Space Raiders

If you’re looking for an inexpensive disk solution that offers more data storage, top performance and security too, look no further. Windows gives you the scoop on RAID

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By  Cleona Godinho Published  March 1, 2006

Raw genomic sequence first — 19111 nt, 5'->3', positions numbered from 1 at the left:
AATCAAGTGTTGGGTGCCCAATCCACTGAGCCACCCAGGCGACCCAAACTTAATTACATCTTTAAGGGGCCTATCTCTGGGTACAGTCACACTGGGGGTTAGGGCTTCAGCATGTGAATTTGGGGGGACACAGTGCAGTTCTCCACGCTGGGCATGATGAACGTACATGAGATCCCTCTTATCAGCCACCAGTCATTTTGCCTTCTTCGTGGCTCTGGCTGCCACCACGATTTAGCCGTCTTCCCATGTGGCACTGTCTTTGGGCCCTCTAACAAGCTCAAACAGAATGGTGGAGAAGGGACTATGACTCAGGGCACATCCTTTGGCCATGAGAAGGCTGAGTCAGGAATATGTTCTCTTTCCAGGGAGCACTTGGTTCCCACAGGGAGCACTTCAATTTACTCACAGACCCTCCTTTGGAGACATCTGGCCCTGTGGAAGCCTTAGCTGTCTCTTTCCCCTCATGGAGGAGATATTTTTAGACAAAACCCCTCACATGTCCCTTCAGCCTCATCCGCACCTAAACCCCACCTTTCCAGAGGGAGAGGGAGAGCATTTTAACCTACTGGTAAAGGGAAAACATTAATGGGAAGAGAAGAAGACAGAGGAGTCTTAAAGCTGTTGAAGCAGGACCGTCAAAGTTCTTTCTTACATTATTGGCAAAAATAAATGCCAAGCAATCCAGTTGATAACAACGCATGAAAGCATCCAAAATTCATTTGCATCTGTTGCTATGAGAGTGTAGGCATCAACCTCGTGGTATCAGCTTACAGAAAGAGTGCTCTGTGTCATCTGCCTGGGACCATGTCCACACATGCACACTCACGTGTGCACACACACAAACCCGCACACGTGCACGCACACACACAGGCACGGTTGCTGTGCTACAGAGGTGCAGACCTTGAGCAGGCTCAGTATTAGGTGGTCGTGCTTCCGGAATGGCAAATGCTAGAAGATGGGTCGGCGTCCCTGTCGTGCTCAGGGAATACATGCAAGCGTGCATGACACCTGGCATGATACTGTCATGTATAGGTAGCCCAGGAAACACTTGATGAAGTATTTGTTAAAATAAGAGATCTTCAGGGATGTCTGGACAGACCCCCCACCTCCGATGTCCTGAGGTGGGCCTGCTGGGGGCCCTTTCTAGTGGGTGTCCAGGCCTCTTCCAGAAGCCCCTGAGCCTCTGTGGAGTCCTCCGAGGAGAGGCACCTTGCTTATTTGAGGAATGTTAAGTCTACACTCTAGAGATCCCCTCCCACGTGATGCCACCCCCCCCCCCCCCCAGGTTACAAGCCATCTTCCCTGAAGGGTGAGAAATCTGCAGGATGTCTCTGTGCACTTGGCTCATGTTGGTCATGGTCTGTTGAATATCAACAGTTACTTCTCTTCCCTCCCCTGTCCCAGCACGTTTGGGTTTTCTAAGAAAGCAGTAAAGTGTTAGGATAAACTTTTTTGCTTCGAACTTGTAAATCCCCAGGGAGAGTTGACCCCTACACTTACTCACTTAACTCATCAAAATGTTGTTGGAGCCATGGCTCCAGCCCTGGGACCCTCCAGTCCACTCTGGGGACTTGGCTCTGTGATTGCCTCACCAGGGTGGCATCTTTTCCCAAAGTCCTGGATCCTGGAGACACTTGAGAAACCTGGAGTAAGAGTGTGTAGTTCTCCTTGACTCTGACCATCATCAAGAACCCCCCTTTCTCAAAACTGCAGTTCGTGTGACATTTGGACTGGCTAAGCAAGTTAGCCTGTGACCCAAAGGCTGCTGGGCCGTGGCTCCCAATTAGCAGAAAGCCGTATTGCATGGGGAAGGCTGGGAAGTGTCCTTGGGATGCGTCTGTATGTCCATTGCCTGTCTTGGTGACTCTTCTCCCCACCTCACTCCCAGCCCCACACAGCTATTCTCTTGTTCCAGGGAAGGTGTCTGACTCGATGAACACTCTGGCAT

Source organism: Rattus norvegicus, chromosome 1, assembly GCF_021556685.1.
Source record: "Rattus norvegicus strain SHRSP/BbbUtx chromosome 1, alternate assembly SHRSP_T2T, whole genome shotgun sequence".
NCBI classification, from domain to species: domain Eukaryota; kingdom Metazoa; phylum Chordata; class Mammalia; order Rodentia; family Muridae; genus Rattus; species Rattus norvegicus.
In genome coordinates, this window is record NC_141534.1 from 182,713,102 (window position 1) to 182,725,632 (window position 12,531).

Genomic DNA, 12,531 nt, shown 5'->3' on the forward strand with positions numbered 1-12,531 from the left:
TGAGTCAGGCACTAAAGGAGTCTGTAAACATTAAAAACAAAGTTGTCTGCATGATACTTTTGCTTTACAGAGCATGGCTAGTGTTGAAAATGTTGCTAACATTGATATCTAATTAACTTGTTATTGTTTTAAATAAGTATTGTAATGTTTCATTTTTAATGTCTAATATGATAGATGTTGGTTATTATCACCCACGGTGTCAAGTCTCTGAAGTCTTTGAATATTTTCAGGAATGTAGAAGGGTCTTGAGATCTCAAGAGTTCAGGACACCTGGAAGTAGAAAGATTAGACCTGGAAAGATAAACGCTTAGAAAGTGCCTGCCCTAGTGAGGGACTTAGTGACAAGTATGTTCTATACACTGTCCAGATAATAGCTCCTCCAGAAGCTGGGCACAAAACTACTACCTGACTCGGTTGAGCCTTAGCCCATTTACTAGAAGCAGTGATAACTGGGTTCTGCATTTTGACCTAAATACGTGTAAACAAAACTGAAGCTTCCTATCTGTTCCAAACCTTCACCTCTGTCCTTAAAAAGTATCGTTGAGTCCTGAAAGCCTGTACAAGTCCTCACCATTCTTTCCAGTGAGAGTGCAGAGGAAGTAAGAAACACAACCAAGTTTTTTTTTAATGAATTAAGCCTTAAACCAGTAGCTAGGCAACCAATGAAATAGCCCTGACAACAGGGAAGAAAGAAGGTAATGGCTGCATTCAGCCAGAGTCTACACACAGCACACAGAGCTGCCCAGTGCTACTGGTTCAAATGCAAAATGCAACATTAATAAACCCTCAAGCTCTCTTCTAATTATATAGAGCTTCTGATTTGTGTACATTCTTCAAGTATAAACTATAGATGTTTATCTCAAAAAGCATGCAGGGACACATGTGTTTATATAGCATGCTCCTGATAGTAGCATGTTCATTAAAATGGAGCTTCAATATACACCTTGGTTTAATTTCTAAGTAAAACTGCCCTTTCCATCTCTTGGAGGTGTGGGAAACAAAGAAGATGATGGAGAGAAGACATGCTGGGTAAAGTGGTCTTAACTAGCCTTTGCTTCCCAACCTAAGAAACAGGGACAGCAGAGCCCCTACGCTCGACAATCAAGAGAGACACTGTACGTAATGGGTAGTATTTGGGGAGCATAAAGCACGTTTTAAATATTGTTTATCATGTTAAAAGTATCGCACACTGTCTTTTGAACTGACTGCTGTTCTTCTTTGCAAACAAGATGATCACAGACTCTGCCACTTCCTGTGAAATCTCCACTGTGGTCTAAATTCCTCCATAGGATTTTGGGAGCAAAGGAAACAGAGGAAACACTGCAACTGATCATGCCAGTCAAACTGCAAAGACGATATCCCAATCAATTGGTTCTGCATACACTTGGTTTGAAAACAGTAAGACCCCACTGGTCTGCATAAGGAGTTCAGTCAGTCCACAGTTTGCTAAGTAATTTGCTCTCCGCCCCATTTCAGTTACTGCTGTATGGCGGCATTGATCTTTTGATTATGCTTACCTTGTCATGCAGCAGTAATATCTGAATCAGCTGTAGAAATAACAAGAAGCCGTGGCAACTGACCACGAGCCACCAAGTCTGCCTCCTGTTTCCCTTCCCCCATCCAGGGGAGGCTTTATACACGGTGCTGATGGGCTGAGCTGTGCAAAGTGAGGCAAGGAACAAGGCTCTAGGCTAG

|~||~||~|RAID (Redundant Array of Inexpensive Disks) refers to a system of combining two or more hard disks to offer more data capacity or a second copy of important data. There are many advantages to using this, which differ depending on the type of RAID you choose. For instance, if you want red-hot performance, RAID 0 will do the trick, whereas if you want to keep your data safe from crashes or data corruption, a RAID 1 array is the way to go. As we mentioned, there are different levels of RAID, the four most common being: 0, 1, 0+1 and 5. RAID 0 (or striping) is when data is divided into equal parts (stripe volumes) and each part is stored on a different disk. Performance is improved a great deal when using RAID 0, as you have more than one disk working to read or write data. This level of RAID is mostly used for high-speed data access. RAID 1 (mirroring) and RAID 5 are used when valuable data need to be stored in duplicate. In the case of RAID 1, data is simply copied from one drive to another. Whereas on RAID 5 arrays, mirroring is applied with additional security offered via a drive that also stores parity information. (This can be used to reconstruct missing or lost data). While there are many benefits to using RAID, there are also warning that must be heeded. For instance, if you're using a RAID 0 array and one of your disk fails, you'll lose all your data. In this case then, we recommend backing up your data regularly to an external hard drive or media. If you want more reliability and money is not an issue, opt for a SCSI (pronounced scuzzy) RAID 0 array. This involves buying a RAID 0 SCSI controller and two identical SCSI hard disks. Hardware RAID vs software RAID Before we get down to business, it's worth noting that you can set-up RAID using software (in most cases an operating system such as Windows XP) or if you want a more robust set-up you can go the hardware route and buy a PCI RAID controller. Most motherboard manufacturers such as Asus, Gigabyte and MSI include hardware RAID controllers on their mid and high-end motherboards. Compared to a hardware RAID controller, the software RAID approach is cheaper. However, if you want maximum performance and a wider range of RAID support, a hardware controller is the way forward. This is because hardware controllers have their own dedicated processor and in some instances also feature on-board buffer memory. If you're going the software route, you can skip buying the controller and simply decide on the interface, speed and size of your drives. If you opt for the hardware option, first decide which hard drive interface you plan to use. The three main choices that are currently on the market are IDE, Serial ATA (SATA) and SCSI. If you opt for SCSI, you'll have to invest in both a SCSI RAID controller and SCSI hard disks.However, if you choose the IDE or SATA route, check if your board supports this via its onboard controller. How to set-up RAID For the purpose of this workshop, we will be focusing on a hardware IDE RAID implementation, as this will meet the needs of most readers who probably have an IDE hard drives installed in their rigs. Please note: if you are re-using older hard disks, make sure you back-up all your data first as creating a new RAID array will destroy all the existing partitions and therefore all the data. Before you install your new hard drive(s) and secure them, make sure that they can be connected to the RAID controller, without any cables being stretched. Once you've found the appropriate position you can then secure them into place with screws. For instructions on how to connect your drives correctly to your RAID controller or set a particular RAID type, we suggest keeping your controller's user manual handy. Once you've installed your components, boot up your PC and if your installation is successful you should see a screen that shows your RAID controller searching its various channels for hard drives. Depending on which RAID controller you have, you'll have to press a specific key to enter the controller's BIOS. For instance, Silicon Image's controller uses the F10 key. You'll now enter the RAID BIOS main menu. First navigate to the RAID Mode field and select your desired RAID level. Next, choose your array's block size. This refers to the size of each portion that your data will be broken up into by the RAID controller. We recommend setting the block size to Optimal or Automatic, as performance varies quite drastically based on the sort of data you're dealing with. For example, if the average size of your files is less than a megabyte, setting the block size to 32Kbytes will be counter productive as most hard drives are more than capable of quickly reading and writing this file of this size anyway. Next, under Disk list, highlight the drive(s) you wish you insert into the array and move them into the 'Array Disk' List (see pic A). Once you're finished, hit the done key. At this point, your RAID BIOS might ask you whether or not it can clear the data on the disks. Press Y to continue and your RAID array will be set-up. Next, reboot your PC and enter its operating system or install the OS if your RAID array is the boot partition. It's now time to create a partition on your RAID array. This can be done from Control Panel/ Administrative tools/ Computer Management/ Disk Management. For more information on hard disk partitioning, refer to our 'Split Smart' workshop available on||**||Windows Hard disk interface advice |~||~||~|IDE (Integrated Drive Electronics) -Cheapest interface currently available -Comes standard on almost all motherboards -Offers least amount of bandwidth (133Mbytes/s) -Mostly used in homes, offices and low-end servers. Verdict: If cash is an issue, an IDE RAID set-up is the cheapest route. Some medium and high-end motherboards even offer IDE RAID controllers as standard. SATA (Serial Advanced Technology Attachment) -Standard on newer motherboards -Costs slightly more than its IDE counterpart -Offers a theoretical bandwidth of 3Gbits/s (latest SATA version),however this can only be achieved via one-to-one connections (i.e. controller to drive). Verdict: If you want more performance but don't have cash to spend on a SCSI set-up, SATA is the way to go. SCSI (Small Computer System Interface) -Mostly used in workstations and server environments -There are a number of different SCSI standards available such as Ultra 80, Ultra 160 and Ultra 320 -Ultra 320 is currently the fastest SCSI standard around -All of these standards allow users to connect up to 45 drives (if the RAID controller offers three distinct SCSI channels). Verdict: If you want the best performance and expandability for your RAID set-up, SCSI is - right now - the leader of the pack. Just make sure you’re prepared to pay for it.||**||Raid in a nutshell|~||~||~|RAID 0 - (Striping) Data is divided into equal parts and each part is stored on a different disk. Minimum no. of drives: 2 RAID 1 - (Mirroring) Data is copied from one drive to another. Minimum no. of drives: 2 RAID 0+1 - Striping and mirroring combined. Minimum no. of drives: 4 RAID 5 - Mirroring is applied with additional security offered via parity data. Minimum no. of drives: 3||**||